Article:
Homéos, Homeos - Antique and Vintage Cameras



J. Richard



Image of Homéos

Two, f4.5, 28 mm Krauss Tessar, apertures on sliding bar to f20. Lens separation 2 ¼". Serial no. 140108 140107 .

Horizontal guillotine acting between the lenses, two-blade. Spring powered with pneumatic regulation, speeds 1/8 - 1/150. Self-capping.

Blued metal body, partially leather covered.

26 pairs of exposures, 24 x 18 mm on standard 35 mm cine film, wound on spool with leader and trailer. Sequence of exposures on the film is 1, blank, 2, 1, 3, 2, 4, 3 ... i.e. each stereo pair is separated by two images. The film is sandwiched between a pressure plate and a glass plate at the time of exposure, the pressure plate lifts clear during film advance.

Close-up lenses, marked .5 m on sliding bar on front of camera.

Two eye-level finders (lens/lens).
Film advance is by double sprocket wheel after shifting a lever clear of retaining cam. Auto-stop on film advance. Film counter operated indirectly by sprocket spindle.
Spirit level.

Serial Number:
291 .

Address on viewer: 10 Rue Halevy. 25 Rue Melingue.


  • Removable cable release attachment on camera. Cable release, marked The Bowden release with brass connector to fit adapter on camera.
  • Case.
  • Homéos viewer (Serial no. 334).

The Homéos was the second camera to be produced for 35 mm cine film and the first to be patented. The general construction and many of the fittings resemble the Richard Verascope (1895). Reportedly a few models were sold before the outbreak of World War I, more were sold after the war. In 1920 the price was over £40.0.0 making it one of the more expensive hand cameras on the market. In Britain the camera was sold at reduced prices during the later 1920s.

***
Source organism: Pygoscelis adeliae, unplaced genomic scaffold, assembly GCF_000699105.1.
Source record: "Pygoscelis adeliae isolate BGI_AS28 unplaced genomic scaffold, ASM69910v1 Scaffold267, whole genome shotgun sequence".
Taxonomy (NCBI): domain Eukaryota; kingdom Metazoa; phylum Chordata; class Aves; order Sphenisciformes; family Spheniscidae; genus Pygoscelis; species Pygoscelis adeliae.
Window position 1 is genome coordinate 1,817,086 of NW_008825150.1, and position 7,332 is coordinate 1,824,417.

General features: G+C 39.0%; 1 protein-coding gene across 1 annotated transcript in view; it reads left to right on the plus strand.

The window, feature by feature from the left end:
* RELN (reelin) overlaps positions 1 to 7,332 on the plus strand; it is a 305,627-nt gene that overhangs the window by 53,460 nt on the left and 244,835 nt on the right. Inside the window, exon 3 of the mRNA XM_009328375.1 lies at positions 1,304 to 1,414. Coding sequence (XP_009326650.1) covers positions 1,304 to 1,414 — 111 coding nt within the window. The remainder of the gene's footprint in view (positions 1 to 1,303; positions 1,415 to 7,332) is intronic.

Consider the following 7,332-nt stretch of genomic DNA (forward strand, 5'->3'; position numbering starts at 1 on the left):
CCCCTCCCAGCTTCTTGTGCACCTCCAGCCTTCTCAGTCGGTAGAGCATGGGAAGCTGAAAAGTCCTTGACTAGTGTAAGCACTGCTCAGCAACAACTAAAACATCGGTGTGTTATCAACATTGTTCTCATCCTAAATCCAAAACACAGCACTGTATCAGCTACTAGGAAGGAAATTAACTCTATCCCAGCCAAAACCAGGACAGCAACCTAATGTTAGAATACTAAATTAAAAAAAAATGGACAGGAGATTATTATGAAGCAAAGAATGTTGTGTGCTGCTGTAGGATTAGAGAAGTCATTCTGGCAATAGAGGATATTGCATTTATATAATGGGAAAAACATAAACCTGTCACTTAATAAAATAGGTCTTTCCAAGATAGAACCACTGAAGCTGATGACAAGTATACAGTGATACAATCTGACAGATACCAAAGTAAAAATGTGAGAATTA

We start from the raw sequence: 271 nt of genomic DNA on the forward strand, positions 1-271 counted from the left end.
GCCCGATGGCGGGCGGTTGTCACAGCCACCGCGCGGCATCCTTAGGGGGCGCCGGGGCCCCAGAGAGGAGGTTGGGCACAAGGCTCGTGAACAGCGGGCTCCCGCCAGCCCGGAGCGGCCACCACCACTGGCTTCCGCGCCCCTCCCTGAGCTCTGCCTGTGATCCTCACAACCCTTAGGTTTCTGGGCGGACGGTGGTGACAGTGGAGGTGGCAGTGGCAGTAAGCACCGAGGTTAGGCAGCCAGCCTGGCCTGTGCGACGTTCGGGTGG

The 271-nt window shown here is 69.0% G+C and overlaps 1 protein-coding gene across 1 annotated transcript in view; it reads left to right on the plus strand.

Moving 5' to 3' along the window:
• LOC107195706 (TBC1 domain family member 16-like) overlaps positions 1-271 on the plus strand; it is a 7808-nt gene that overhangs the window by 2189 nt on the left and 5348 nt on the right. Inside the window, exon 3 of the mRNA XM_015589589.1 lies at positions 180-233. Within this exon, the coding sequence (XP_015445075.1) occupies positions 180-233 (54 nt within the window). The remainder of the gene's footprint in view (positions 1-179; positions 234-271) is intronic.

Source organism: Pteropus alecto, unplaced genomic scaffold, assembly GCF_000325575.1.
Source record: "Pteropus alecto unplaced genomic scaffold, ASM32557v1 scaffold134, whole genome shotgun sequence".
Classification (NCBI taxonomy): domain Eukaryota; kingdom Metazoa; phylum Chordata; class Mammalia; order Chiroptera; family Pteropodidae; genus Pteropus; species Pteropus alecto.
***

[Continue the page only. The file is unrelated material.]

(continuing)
Film advance is by a sprocket spindle. The film rests on a glass plate through which the exposures are made, during film advance the pressure plate hinges up to allow free movement of the film.

Early models have different re-wind fittings to later examples. Other differences between models are a toothed plate that clips over the aperture setting (present on this example); a small plate is sometimes present surrounding the speed setting control; some (? early) models have a flat spring pressing on the frame counter mechanism; a cable release attachment is sometimes fitted.

The viewer has twin plano-convex lenses of two elements. A claw mechanism advances the frame.

Some modern sources give the number of cameras made as being around 1500, this would seem to be far too many judging by the known serial numbers.

References & Notes:
BP 27646/1912. BP 23027/1913. BP 20623/1914 (Roll-film spools). US Pat. 1256774/1918. BJA 1921, p. 733. BJA 1925, p. 576. Lothrop, Century, p. 120.

Further Information:
The camera illustrated in 'Wills, History' has the re-wind knob on the bottom of the camera, a camera with serial number 111 sold at the Permutt auction had been re-built but had the re-wind knob on the top plate.

Prague Cat. 572. Isenberg, p.166. Sci. Mus. Cat. p.108. Plate surrounding speed control. Wills, History, p.59. A Homéos enlarger is shown in Christie's Cat. 18/12/1996 lot 112. See also Phillips Cat. 11/5/2004 lot 575 showing a printer.


No. 00 Cartridge Premo





Ansco Memo

Leica I(a)

Leica I(b)

Leica I(c)

Leica Standard

Leica II

Stereo attachment

Leica III

Leica Motor

Leica IIIa

Leica IIIb

Leica IIIc

Leica 250

Leica Single Exposure

Leica Ic

Leica IIc

Leica IIIc

Leica If Black Dial

Leica IIf Black Dial

Leica IIIf Black Dial

Leica IIf Red Dial

Leica IIIf Red Dial

Leica Ig

Leica IIIg

Leica M3

Leica M2

Leica MD

Contax I

Contax II

Contax III

Super Nettel


Tenax II

Tenax I


Peggy II

Korelle K

Argus A

Argus C-2

Argus K

Retina I


Certo Dollina

Super Dollina

Compass II



Verascope F 40

Finetta 88


Mercury II

Adox 300




Vitessa T


Werra IV





Kiev 4


Optima Ia

Super Shot 2.4

KI Monorail

Wray Stereo Graphic